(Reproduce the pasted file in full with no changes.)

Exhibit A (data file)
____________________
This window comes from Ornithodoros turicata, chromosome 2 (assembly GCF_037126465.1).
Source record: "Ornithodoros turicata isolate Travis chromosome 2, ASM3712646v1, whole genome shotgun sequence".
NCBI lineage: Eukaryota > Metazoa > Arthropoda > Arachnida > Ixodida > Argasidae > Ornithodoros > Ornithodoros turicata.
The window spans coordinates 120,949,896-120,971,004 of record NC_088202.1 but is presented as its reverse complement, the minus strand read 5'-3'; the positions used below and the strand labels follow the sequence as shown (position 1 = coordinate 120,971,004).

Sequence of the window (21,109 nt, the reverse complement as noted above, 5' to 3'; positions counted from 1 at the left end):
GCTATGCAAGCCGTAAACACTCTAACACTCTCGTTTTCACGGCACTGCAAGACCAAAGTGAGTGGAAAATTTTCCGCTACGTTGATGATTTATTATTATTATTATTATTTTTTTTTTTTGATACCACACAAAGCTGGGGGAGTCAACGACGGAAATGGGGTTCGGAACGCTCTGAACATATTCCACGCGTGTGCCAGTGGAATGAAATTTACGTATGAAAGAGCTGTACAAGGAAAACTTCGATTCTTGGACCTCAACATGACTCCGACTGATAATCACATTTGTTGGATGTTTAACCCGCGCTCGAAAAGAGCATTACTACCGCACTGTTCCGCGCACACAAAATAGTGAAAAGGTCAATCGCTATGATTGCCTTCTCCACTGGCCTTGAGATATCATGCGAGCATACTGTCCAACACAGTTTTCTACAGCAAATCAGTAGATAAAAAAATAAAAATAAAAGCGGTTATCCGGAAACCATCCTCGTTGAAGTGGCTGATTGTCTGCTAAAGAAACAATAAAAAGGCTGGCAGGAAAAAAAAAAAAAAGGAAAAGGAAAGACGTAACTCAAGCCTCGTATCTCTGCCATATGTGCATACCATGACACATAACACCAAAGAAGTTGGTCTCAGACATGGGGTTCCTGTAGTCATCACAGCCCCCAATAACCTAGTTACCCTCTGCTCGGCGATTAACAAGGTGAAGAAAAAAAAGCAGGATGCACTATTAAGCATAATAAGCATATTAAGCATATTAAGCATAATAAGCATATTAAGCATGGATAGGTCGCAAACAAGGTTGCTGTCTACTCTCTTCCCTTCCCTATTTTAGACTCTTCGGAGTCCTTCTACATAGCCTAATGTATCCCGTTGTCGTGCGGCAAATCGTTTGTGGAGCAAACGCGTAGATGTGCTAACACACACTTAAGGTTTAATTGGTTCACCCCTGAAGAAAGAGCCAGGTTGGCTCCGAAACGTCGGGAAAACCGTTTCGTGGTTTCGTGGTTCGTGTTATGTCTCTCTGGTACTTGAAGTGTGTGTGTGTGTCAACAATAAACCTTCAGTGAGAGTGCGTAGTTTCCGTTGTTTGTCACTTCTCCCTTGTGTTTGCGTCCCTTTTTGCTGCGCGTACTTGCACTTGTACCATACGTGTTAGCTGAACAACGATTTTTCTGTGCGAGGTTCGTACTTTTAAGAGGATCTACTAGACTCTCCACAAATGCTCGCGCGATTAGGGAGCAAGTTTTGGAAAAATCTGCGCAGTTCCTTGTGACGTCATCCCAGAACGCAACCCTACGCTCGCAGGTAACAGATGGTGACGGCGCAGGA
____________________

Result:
This window comes from Ornithodoros turicata, chromosome 2 (assembly GCF_037126465.1).
Source record: "Ornithodoros turicata isolate Travis chromosome 2, ASM3712646v1, whole genome shotgun sequence".
NCBI lineage: Eukaryota > Metazoa > Arthropoda > Arachnida > Ixodida > Argasidae > Ornithodoros > Ornithodoros turicata.
The window spans coordinates 120,949,896-120,971,004 of record NC_088202.1 but is presented as its reverse complement, the minus strand read 5'-3'; the positions used below and the strand labels follow the sequence as shown (position 1 = coordinate 120,971,004).

Sequence of the window (21,109 nt, the reverse complement as noted above, 5' to 3'; positions counted from 1 at the left end):
GCTATGCAAGCCGTAAACACTCTAACACTCTCGTTTTCACGGCACTGCAAGACCAAAGTGAGTGGAAAATTTTCCGCTACGTTGATGATTTATTATTATTATTATTATTTTTTTTTTTTGATACCACACAAAGCTGGGGGAGTCAACGACGGAAATGGGGTTCGGAACGCTCTGAACATATTCCACGCGTGTGCCAGTGGAATGAAATTTACGTATGAAAGAGCTGTACAAGGAAAACTTCGATTCTTGGACCTCAACATGACTCCGACTGATAATCACATTTGTTGGATGTTTAACCCGCGCTCGAAAAGAGCATTACTACCGCACTGTTCCGCGCACACAAAATAGTGAAAAGGTCAATCGCTATGATTGCCTTCTCCACTGGCCTTGAGATATCATGCGAGCATACTGTCCAACACAGTTTTCTACAGCAAATCAGTAGATAAAAAAATAAAAATAAAAGCGGTTATCCGGAAACCATCCTCGTTGAAGTGGCTGATTGTCTGCTAAAGAAACAATAAAAAGGCTGGCAGGAAAAAAAAAAAAAAGGAAAAGGAAAGACGTAACTCAAGCCTCGTATCTCTGCCATATGTGCATACCATGACACATAACACCAAAGAAGTTGGTCTCAGACATGGGGTTCCTGTAGTCATCACAGCCCCCAATAACCTAGTTACCCTCTGCTCGGCGATTAACAAGGTGAAGAAAAAAAAGCAGGATGCACTATTAAGCATAATAAGCATATTAAGCATATTAAGCATAATAAGCATATTAAGCATGGATAGGTCGCAAACAAGGTTGCTGTCTACTCTCTTCCCTTCCCTATTTTAGACTCTTCGGAGTCCTTCTACATAGCCTAATGTATCCCGTTGTCGTGCGGCAAATCGTTTGTGGAGCAAACGCGTAGATGTGCTAACACACACTTAAGGTTTAATTGGTTCACCCCTGAAGAAAGAGCCAGGTTGGCTCCGAAACGTCGGGAAAACCGTTTCGTGGTTTCGTGGTTCGTGTTATGTCTCTCTGGTACTTGAAGTGTGTGTGTGTGTCAACAATAAACCTTCAGTGAGAGTGCGTAGTTTCCGTTGTTTGTCACTTCTCCCTTGTGTTTGCGTCCCTTTTTGCTGCGCGTACTTGCACTTGTACCATACGTGTTAGCTGAACAACGATTTTTCTGTGCGAGGTTCGTACTTTTAAGAGGATCTACTAGACTCTCCACAAATGCTCGCGCGATTAGGGAGCAAGTTTTGGAAAAATCTGCGCAGTTCCTTGTGACGTCATCCCAGAACGCAACCCTACGCTCGCAGGTAACAGATGGTGACGGCGCAGGA